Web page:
Professor of Mathematics Wilfried Schmid, Harvard University, responds to the New Yorker article
Oct. 12, 2006
Howard M. Cooper, Esq.
Todd & Weld, LLP
28 State Street
Boston, MA 02109
October 12, 2006
Dear Mr. Cooper,
The New Yorker article "Manifold Destiny" is full of slander against my colleague Shing Tung Yau. You and others have pointed out numerous distortions in the article. Let me mention two disparaging passages that have received little attention so far.
The sentence "Yau had since become a professor of mathematics at Harvard and the direc-tor of mathematics institutes in Beijing and Hong Kong, dividing his time be-tween the United States and China" hints that Yau is a peripatetic scientist, unable or unwilling to put full effort into his primary position at Harvard. In fact, Yau teaches full-time at Harvard and carries a wholly disproportionate share of the supervision of Ph.D. students in our department. He travels to China during breaks in the academic calendar, during sabbaticals and occasional unpaid leaves. Such unpaid leaves are taken by many Harvard faculty members from time to time. As far as I know, Yau does not receive salaries from institutions in China.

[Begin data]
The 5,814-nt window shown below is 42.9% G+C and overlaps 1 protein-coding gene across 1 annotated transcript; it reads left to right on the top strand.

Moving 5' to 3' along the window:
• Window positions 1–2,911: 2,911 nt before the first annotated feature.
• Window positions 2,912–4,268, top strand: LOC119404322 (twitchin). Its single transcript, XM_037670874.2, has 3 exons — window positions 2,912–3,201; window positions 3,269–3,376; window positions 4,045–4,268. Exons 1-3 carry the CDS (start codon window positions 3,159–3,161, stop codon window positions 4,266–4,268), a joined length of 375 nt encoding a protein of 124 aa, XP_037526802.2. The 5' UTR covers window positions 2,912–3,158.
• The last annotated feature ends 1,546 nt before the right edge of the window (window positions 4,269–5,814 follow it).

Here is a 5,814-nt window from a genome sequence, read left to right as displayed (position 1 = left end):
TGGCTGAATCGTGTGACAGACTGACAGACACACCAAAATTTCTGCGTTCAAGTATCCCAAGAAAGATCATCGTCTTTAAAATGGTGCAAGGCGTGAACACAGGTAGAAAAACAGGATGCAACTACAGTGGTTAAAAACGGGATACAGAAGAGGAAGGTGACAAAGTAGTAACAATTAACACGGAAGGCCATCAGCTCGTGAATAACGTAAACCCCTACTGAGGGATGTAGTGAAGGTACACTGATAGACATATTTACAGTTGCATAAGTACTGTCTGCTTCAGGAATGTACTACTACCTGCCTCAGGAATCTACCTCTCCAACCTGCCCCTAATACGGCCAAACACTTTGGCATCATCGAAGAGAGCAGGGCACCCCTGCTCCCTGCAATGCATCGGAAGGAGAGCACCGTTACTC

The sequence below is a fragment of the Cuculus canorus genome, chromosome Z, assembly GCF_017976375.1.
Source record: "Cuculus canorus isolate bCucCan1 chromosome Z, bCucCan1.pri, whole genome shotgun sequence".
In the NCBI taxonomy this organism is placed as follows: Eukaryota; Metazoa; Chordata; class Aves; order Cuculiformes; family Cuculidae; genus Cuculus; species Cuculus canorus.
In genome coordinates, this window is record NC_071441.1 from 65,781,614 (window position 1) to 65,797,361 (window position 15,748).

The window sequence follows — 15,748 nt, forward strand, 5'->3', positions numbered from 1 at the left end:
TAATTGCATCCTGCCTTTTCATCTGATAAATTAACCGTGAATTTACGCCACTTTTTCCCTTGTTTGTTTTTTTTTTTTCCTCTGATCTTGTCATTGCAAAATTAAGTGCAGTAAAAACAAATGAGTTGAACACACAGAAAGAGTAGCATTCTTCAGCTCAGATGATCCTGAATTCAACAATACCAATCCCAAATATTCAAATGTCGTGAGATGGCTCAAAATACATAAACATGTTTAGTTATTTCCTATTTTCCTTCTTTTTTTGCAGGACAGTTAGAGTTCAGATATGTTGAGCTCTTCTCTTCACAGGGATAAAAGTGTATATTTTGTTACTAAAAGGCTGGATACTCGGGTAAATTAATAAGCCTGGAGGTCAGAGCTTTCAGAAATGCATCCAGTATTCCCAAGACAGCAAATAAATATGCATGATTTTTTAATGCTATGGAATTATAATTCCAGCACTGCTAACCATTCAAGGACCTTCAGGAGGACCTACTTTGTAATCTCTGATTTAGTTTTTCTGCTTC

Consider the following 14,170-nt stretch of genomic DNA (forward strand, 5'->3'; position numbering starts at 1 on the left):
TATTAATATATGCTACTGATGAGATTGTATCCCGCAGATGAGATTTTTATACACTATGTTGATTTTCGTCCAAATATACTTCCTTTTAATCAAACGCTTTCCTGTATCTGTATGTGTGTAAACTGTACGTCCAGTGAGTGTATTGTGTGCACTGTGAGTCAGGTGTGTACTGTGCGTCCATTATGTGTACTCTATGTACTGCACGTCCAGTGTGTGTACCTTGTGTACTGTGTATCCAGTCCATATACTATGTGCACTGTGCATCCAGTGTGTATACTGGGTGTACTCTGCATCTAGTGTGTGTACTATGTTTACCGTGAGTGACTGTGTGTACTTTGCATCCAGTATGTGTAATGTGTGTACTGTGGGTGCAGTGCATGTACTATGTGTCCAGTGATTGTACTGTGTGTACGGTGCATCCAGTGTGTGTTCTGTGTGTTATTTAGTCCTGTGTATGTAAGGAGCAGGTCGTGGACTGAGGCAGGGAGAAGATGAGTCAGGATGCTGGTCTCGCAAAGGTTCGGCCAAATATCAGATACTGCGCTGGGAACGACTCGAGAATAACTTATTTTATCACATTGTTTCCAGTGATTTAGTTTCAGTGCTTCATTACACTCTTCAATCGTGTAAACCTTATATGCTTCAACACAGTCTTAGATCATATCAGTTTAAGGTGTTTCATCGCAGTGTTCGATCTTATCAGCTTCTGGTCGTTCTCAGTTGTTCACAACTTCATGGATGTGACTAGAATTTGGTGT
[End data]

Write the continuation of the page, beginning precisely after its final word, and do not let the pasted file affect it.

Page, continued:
Immediately after asserting that "Many mathematicians view Yau's conduct over the Poincaré as a violation of this basic ethic, and worry about the damage it has caused the profession" the article quotes Phillip Griffiths, the former Director of the Institutes of Advanced Study, as saying "Politics, power, and control have no legitimate role in our community, and they threaten the integrity of our field". Griffiths was not only Director of the Institute for Advanced Study, but also serves as Secretary of the International Mathematical Union, and he has held various advisory positions, both in the US and internationally. In these roles Griffiths has wielded, and still wields greater influence than virtually any other US mathematician. Let me hasten to add that I once was Griffiths' student, that I am grateful for the support he gave me early in my career, that I value his mathematical work highly, and that I am not criticizing him for the way he has used his influence. But Nasar knows Griffiths well, and she is certainly aware of the extent of Griffiths' political power within the field of mathematics; to use him as an authority to criticize Yau's supposed attempts at "control" is malicious: unlike Griffiths, Yau has never sought out influential administrative positions.
Please feel free to use this letter as you may see fit.
Professor of Mathematics